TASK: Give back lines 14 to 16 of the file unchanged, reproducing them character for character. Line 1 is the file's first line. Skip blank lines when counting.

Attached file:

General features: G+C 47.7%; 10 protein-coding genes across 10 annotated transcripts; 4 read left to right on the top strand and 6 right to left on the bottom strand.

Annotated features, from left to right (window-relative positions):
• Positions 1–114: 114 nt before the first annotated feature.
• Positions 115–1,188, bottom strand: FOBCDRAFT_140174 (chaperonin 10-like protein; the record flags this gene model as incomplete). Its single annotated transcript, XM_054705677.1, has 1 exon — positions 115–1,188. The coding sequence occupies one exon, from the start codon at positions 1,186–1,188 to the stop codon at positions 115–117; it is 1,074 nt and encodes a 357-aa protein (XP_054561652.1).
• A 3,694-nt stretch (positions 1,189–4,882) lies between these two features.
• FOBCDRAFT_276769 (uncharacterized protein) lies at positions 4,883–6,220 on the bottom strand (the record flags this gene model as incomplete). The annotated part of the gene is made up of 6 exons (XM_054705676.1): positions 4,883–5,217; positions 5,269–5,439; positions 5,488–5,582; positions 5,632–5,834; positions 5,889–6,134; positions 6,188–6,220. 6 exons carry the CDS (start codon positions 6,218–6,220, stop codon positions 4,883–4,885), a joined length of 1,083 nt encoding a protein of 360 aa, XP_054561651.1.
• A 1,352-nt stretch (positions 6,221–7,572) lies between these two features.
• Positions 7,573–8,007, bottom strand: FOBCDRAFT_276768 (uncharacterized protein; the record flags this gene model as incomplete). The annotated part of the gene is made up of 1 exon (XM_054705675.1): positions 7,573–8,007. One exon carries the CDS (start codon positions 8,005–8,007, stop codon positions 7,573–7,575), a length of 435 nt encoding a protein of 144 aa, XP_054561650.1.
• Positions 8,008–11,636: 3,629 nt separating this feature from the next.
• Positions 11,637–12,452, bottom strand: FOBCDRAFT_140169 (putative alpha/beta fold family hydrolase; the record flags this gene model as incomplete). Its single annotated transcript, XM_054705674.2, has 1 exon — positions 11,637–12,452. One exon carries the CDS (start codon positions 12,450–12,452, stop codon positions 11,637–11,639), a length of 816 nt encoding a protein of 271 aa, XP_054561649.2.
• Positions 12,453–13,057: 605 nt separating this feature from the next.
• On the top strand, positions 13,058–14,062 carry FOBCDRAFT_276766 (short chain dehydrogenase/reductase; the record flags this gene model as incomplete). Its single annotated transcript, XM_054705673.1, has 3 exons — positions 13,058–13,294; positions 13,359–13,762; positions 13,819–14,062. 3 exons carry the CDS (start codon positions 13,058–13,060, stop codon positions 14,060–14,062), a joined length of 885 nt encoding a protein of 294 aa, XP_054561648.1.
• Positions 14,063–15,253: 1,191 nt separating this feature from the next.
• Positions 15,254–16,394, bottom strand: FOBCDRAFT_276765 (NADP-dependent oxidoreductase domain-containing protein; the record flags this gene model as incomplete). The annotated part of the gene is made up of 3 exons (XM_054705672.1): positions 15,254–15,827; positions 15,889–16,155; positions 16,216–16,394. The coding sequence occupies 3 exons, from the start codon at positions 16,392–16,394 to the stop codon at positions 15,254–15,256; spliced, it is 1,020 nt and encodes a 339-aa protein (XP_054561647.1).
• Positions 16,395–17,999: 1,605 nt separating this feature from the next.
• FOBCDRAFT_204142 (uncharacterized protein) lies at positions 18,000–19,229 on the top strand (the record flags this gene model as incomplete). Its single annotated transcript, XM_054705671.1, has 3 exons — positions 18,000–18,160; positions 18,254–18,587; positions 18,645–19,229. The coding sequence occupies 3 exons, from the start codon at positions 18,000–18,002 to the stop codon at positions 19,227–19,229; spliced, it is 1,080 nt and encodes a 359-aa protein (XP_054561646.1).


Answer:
• Positions 15,254–16,394, bottom strand: FOBCDRAFT_276765 (NADP-dependent oxidoreductase domain-containing protein; the record flags this gene model as incomplete). The annotated part of the gene is made up of 3 exons (XM_054705672.1): positions 15,254–15,827; positions 15,889–16,155; positions 16,216–16,394. The coding sequence occupies 3 exons, from the start codon at positions 16,392–16,394 to the stop codon at positions 15,254–15,256; spliced, it is 1,020 nt and encodes a 339-aa protein (XP_054561647.1).
• Positions 16,395–17,999: 1,605 nt separating this feature from the next.
• FOBCDRAFT_204142 (uncharacterized protein) lies at positions 18,000–19,229 on the top strand (the record flags this gene model as incomplete). Its single annotated transcript, XM_054705671.1, has 3 exons — positions 18,000–18,160; positions 18,254–18,587; positions 18,645–19,229. The coding sequence occupies 3 exons, from the start codon at positions 18,000–18,002 to the stop codon at positions 19,227–19,229; spliced, it is 1,080 nt and encodes a 359-aa protein (XP_054561646.1).